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Correlation: Examining the relationship between variables

The basics

A correlation is a measure that indicates the degree to which the values of one variable change with respect to another variable. For example, we might examine the relationship between the temperature and the number of students wearing a sweatshirt/jacket on campus. In second language learning, we might look at the relationship between the number of hours a student spends studying and their scores on a proficiency test. For most of this tutorial, we will be looking at a common type of correlational analysis (Pearson’s product-moment correlation), though the calculation of other correlation coefficients will be briefly discussed at the end.

Importantly, correlation values (hereafter referred to as r) are an effect size that range from -1.0 to 1.0. When we interpret the size of a correlation, we are concerned with the absolute value of the number (i.e., how far the value is from zero), not the directionality. For example, an r value of -.700 is bigger than an r value of .300 (-.700 is further from zero than .300).

The sign of the r value tells us whether the values from variable A increase as the values of variable B increase (resulting in a positive sign) OR if the variable A values decrease as the variable B values increase (a negative sign). For example, we would expect a NEGATIVE correlation between temperature and number of students wearing jackets on campus (as one value goes down [temperature] the other goes up [number of jacket-wearing individuals] and vice versa). On the other hand, we would expect a POSITIVE relationship between the number of hours spent studying a language and their scores on a language proficiency test (as one value goes up [time spent studying] the other also goes up [proficiency scores] and vice versa).

Finally, p values are also calculated for correlation analyses. These values tell us the probability that observed relationship between the variables would be observed in our sample if there were actually no relationship between them in the larger population.


Pearson’s correlation has the following assumptions:

  • The variables must be continuous (see other tests for ordinal or categorical data)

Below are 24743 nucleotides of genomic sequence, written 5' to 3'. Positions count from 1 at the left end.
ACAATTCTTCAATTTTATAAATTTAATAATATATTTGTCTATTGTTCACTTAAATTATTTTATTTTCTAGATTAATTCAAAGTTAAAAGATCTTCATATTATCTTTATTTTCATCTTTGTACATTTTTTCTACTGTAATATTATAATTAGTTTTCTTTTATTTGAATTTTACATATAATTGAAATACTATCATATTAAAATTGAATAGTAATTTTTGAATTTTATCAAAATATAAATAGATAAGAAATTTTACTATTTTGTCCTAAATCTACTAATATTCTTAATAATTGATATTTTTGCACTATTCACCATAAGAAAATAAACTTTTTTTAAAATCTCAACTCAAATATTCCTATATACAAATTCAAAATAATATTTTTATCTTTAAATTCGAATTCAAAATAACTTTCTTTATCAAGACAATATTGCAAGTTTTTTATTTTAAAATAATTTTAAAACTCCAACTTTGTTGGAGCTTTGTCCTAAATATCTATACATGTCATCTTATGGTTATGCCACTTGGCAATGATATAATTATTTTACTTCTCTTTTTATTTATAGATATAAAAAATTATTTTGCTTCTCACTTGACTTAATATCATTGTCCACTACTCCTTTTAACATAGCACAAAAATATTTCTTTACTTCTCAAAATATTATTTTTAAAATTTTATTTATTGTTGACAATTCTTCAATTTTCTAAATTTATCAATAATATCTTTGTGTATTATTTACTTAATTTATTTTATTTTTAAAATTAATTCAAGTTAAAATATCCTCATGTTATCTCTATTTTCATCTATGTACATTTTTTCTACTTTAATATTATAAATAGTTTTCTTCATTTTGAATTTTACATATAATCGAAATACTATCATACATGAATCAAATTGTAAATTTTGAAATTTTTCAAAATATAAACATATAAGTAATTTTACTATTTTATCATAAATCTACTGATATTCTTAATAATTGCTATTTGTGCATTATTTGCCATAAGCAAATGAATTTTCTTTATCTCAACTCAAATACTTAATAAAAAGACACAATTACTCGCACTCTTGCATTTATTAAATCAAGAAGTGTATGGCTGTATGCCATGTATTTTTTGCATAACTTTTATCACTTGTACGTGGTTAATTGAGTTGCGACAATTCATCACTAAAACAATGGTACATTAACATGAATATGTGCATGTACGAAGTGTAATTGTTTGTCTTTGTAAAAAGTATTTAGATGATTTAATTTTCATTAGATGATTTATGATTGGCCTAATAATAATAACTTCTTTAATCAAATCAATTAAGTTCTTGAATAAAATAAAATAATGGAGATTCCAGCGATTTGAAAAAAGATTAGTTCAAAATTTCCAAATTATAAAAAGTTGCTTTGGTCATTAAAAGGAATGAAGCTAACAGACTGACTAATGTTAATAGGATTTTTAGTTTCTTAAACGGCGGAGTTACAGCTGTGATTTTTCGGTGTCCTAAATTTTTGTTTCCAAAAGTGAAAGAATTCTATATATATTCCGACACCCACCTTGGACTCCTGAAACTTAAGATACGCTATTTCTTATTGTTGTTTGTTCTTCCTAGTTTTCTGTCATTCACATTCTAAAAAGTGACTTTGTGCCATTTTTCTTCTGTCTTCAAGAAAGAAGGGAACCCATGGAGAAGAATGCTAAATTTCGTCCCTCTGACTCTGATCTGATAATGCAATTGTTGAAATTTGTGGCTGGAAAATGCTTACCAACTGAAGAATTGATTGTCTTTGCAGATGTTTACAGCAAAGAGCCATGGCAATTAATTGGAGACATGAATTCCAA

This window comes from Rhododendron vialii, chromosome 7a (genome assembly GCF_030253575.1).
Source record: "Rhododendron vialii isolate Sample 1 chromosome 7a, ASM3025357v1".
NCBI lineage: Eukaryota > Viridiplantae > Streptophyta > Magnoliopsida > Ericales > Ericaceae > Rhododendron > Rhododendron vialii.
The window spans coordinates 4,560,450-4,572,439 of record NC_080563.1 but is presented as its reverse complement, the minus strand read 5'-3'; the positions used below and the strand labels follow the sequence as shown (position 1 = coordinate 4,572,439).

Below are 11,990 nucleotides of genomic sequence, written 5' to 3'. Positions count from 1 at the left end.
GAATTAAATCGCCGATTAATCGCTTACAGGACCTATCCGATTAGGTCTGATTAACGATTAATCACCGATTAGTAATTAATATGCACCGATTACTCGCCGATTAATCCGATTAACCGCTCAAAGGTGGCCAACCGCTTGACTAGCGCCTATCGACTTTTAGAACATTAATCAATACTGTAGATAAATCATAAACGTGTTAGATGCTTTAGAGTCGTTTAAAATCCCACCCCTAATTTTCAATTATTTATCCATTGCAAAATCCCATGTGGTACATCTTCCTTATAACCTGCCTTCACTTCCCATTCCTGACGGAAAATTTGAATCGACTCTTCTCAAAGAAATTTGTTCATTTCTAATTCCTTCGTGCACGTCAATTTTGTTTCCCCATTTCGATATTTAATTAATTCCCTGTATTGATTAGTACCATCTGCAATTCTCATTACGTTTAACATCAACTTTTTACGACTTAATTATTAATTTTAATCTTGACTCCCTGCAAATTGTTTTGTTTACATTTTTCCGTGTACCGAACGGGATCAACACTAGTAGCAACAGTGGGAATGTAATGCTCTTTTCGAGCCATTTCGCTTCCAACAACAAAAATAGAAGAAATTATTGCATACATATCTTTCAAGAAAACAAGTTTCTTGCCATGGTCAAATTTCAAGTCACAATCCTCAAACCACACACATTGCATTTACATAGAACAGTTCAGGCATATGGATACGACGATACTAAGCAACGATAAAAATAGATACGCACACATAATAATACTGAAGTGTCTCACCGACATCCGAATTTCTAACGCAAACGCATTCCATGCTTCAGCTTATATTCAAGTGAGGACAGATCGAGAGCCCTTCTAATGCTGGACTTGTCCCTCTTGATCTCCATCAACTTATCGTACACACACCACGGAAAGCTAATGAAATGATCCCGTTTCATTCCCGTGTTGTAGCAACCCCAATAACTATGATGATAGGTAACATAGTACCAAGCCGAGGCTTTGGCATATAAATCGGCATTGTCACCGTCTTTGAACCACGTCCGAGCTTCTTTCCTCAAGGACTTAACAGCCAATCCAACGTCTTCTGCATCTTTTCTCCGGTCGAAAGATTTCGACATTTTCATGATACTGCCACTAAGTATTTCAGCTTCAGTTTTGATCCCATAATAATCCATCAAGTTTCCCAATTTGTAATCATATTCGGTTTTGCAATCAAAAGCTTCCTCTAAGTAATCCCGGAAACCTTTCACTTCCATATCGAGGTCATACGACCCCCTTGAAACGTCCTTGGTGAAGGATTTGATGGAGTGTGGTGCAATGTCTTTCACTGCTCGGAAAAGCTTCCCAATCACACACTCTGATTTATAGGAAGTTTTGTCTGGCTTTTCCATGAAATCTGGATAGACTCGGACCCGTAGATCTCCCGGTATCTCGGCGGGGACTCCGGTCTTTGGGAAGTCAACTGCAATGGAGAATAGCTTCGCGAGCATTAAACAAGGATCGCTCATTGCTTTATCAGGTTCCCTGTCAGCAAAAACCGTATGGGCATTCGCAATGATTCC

• The variables must have a linear relationship (i.e., do not have a curvilinear or other relationship)

  • There are no outliers (or there are only minimal outliers in large samples)

  • The variables must have a bivariate normal distribution (Note that this is conceptually related to, but different from the normal distributions that we have been discussing so far. Also note that this is likely checked fairly rarely in the real world.)

Checking assumptions

In our first example, we will examine the relationship between between number of words (as a proxy for proficiency) and lexical sophistication (measured as word frequency) in a corpus of argumentative essays written as part of a standardized test of English proficiency. Based on theories of language learning (e.g., Ellis, 2002), we would expect that more proficient writers would (on average) use less frequent words (which are considered to be MORE sophisticated).

These variables (and a few others) are included in the “correlation_sample.csv” file included on our Canvas page.

library(ggplot2) #load ggplot2
library(viridis) #color-friendly palettes

cor_data <- read.csv("data/correlation_sample.csv", header = TRUE) #read the spreadsheet "correlation_sample.csv" into r as a dataframe
summary(cor_data) #get descriptive statistics for the dataset
##      Score            Prompt              nwords     
##  Min.   :1.000   Length:480         Length:480         Min.   : 61.0  
##  1st Qu.:3.000   Class :character   Class :character   1st Qu.:273.0  
##  Median :3.500   Mode  :character   Mode  :character   Median :321.0  
##  Mean   :3.427                                         Mean   :317.7  
##  3rd Qu.:4.000                                         3rd Qu.:355.2  
##  Max.   :5.000                                         Max.   :586.0  
##   frequency_AW    frequency_CW    frequency_FW   bigram_frequency
##  Min.   :2.963   Min.   :2.232   Min.   :3.598   Min.   :1.240   
##  1st Qu.:3.187   1st Qu.:2.656   1st Qu.:3.827   1st Qu.:1.440   
##  Median :3.237   Median :2.726   Median :3.903   Median :1.500   
##  Mean   :3.234   Mean   :2.723   Mean   :3.902   Mean   :1.500   
##  3rd Qu.:3.284   3rd Qu.:2.789   3rd Qu.:3.975   3rd Qu.:1.559   
##  Max.   :3.489   Max.   :3.095   Max.   :4.235   Max.   :1.755

Assumption 1: Continuous or ratio data

Our data for each variable is continuous (it is not, for example, categorical), so we can continue with our analysis.

Assumption 2: Linearity

To check the linearity of our data, we will create a scatterplot. For our data to meet the criteria of linearity, it will need to fall in roughly a straight line (and not one that is curvilinear).

The blue line below represents the (straight) line of best fit for the data, while the red line represents a line of best fit based on a moving average (called a “Loess” line). In order to meet the assumption of linearity, we want the red line to approximate the blue line. In this case, we can make a pretty strong argument that we meet the assumption of linearity.

g1 <- ggplot(cor_data, aes(x = frequency_CW, y= nwords )) +
  geom_point() +
  geom_smooth(method = "loess",color = "red") + #this is a line of best fit based on a moving average
  geom_smooth(method = "lm") + #this is a line of best fit based on the entire dataset
  scale_color_viridis(discrete = TRUE) +